20% overvalued                                15637                1920   
            25% overvalued                                  16185              2000
            30% overvalued                                  16874              2080
            35% overvalued                                  17479              2160
            40% overvalued                                  18127              2240
            45% overvalued                                  18774              2320
            50% overvalued                                  19422              2400
            55%overvalued                                   20069              2480
            60%overvalued                                   20716              2560
            65%overvalued                                   21364              2640

Under Valuation vs. 6/30 Close
            5% undervalued                             12289                    1520
10%undervalued                            11653                   1440   
15%undervalued                            11005                   1360

* Just a reminder that the Year End Fair Value number is based on the long term secular growth of the earning power of productive capacity of the US economy not the near term   cyclical influences.  The model is now accounting for somewhat below average secular growth for the next 3 to 5 years.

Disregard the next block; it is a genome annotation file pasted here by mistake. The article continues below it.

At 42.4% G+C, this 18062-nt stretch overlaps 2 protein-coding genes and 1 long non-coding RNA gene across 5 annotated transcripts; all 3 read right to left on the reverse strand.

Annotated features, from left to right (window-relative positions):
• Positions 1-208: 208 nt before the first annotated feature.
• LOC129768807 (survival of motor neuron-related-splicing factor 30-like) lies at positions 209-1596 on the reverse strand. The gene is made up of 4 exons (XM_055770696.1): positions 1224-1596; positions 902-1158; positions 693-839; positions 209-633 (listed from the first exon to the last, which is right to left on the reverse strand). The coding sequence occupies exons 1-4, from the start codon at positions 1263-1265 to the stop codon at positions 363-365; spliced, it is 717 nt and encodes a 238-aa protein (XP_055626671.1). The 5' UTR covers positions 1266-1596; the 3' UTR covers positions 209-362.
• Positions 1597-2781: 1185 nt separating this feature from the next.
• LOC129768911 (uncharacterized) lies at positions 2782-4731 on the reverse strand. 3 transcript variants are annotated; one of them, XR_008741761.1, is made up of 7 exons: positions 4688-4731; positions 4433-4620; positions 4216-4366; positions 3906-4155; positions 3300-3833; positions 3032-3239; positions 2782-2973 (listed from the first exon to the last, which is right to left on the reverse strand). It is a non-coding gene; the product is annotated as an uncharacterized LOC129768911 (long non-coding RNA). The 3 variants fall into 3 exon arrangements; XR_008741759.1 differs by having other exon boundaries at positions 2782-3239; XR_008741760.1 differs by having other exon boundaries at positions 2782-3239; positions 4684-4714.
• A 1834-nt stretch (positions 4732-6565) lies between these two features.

The Portfolios and Buy Lists are up to date.

Steve Cook received his education in investments from Harvard, where he earned an MBA, New York University, where he did post graduate work in economics and financial analysis and the CFA Institute, where he earned the Chartered Financial Analysts designation in 1973.  His 47 years of investment experience includes institutional portfolio management at Scudder. Stevens and Clark and Bear Stearns, managing a risk arbitrage hedge fund and an investment banking boutique specializing in funding second stage private companies.  Through his involvement with Strategic Stock Investments, Steve hopes that his experience can help other investors build their wealth while avoiding tough lessons that he learned the hard way.